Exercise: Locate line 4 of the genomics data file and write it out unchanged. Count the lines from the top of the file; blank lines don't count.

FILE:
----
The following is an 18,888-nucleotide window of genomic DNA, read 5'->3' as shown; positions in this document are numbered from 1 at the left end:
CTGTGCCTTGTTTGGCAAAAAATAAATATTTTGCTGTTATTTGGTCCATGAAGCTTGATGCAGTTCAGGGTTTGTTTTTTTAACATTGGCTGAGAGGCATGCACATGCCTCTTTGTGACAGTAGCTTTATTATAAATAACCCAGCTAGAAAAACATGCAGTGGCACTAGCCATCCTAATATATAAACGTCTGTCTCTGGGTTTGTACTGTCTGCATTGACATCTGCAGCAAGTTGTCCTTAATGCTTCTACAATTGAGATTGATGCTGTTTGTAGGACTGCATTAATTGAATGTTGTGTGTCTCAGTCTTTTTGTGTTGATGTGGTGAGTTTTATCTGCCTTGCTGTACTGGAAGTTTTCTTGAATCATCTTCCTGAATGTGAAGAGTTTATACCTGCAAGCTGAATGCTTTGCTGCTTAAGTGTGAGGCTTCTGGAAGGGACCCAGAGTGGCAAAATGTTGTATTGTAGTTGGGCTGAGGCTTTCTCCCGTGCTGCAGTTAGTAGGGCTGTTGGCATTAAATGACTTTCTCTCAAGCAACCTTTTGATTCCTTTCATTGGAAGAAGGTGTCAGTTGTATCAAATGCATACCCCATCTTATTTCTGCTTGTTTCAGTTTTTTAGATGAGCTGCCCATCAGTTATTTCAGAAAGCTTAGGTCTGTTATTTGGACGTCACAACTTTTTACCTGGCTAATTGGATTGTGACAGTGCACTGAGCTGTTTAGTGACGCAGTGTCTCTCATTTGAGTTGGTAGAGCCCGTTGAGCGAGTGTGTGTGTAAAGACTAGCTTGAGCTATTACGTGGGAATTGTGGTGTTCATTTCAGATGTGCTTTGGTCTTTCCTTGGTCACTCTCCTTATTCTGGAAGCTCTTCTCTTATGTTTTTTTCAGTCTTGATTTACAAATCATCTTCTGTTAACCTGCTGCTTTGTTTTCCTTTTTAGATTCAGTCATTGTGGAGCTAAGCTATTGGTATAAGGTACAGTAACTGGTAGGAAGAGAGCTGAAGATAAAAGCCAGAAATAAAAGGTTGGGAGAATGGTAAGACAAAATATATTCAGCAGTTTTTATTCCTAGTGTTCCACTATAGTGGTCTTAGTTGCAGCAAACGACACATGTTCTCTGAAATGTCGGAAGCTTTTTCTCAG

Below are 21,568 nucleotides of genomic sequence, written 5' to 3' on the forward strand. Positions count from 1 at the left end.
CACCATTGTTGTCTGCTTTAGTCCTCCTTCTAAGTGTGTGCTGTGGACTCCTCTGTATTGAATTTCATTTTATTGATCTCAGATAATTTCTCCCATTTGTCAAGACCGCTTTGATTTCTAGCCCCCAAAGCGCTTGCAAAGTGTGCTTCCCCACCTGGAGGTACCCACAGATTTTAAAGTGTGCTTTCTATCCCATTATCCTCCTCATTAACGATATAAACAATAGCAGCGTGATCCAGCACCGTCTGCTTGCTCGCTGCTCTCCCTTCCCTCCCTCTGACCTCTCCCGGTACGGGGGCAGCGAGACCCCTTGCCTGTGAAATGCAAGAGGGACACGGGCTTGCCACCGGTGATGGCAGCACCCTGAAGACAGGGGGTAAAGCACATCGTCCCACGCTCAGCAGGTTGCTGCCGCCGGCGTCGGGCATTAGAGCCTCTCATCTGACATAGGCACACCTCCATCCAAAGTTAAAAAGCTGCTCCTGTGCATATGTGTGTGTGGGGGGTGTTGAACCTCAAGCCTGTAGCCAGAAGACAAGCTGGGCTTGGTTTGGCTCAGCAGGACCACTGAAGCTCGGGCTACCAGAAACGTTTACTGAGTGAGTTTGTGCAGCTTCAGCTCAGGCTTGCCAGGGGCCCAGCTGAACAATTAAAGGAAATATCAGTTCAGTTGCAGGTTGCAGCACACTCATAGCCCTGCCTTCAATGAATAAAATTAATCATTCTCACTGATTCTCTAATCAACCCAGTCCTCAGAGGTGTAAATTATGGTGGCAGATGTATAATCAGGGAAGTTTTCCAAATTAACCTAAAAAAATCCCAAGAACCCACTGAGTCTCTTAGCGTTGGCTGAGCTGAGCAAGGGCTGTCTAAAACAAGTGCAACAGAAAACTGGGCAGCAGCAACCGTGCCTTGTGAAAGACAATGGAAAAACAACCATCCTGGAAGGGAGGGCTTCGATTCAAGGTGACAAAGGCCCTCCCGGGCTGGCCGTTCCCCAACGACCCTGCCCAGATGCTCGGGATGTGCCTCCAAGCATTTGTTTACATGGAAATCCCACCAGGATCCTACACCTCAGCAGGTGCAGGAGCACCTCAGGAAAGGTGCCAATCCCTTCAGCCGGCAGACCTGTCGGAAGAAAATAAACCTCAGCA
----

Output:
CACCATTGTTGTCTGCTTTAGTCCTCCTTCTAAGTGTGTGCTGTGGACTCCTCTGTATTGAATTTCATTTTATTGATCTCAGATAATTTCTCCCATTTGTCAAGACCGCTTTGATTTCTAGCCCCCAAAGCGCTTGCAAAGTGTGCTTCCCCACCTGGAGGTACCCACAGATTTTAAAGTGTGCTTTCTATCCCATTATCCTCCTCATTAACGATATAAACAATAGCAGCGTGATCCAGCACCGTCTGCTTGCTCGCTGCTCTCCCTTCCCTCCCTCTGACCTCTCCCGGTACGGGGGCAGCGAGACCCCTTGCCTGTGAAATGCAAGAGGGACACGGGCTTGCCACCGGTGATGGCAGCACCCTGAAGACAGGGGGTAAAGCACATCGTCCCACGCTCAGCAGGTTGCTGCCGCCGGCGTCGGGCATTAGAGCCTCTCATCTGACATAGGCACACCTCCATCCAAAGTTAAAAAGCTGCTCCTGTGCATATGTGTGTGTGGGGGGTGTTGAACCTCAAGCCTGTAGCCAGAAGACAAGCTGGGCTTGGTTTGGCTCAGCAGGACCACTGAAGCTCGGGCTACCAGAAACGTTTACTGAGTGAGTTTGTGCAGCTTCAGCTCAGGCTTGCCAGGGGCCCAGCTGAACAATTAAAGGAAATATCAGTTCAGTTGCAGGTTGCAGCACACTCATAGCCCTGCCTTCAATGAATAAAATTAATCATTCTCACTGATTCTCTAATCAACCCAGTCCTCAGAGGTGTAAATTATGGTGGCAGATGTATAATCAGGGAAGTTTTCCAAATTAACCTAAAAAAATCCCAAGAACCCACTGAGTCTCTTAGCGTTGGCTGAGCTGAGCAAGGGCTGTCTAAAACAAGTGCAACAGAAAACTGGGCAGCAGCAACCGTGCCTTGTGAAAGACAATGGAAAAACAACCATCCTGGAAGGGAGGGCTTCGATTCAAGGTGACAAAGGCCCTCCCGGGCTGGCCGTTCCCCAACGACCCTGCCCAGATGCTCGGGATGTGCCTCCAAGCATTTGTTTACATGGAAATCCCACCAGGATCCTACACCTCAGCAGGTGCAGGAGCACCTCAGGAAAGGTGCCAATCCCTTCAGCCGGCAGACCTGTCGGAAGAAAATAAACCTCAGCA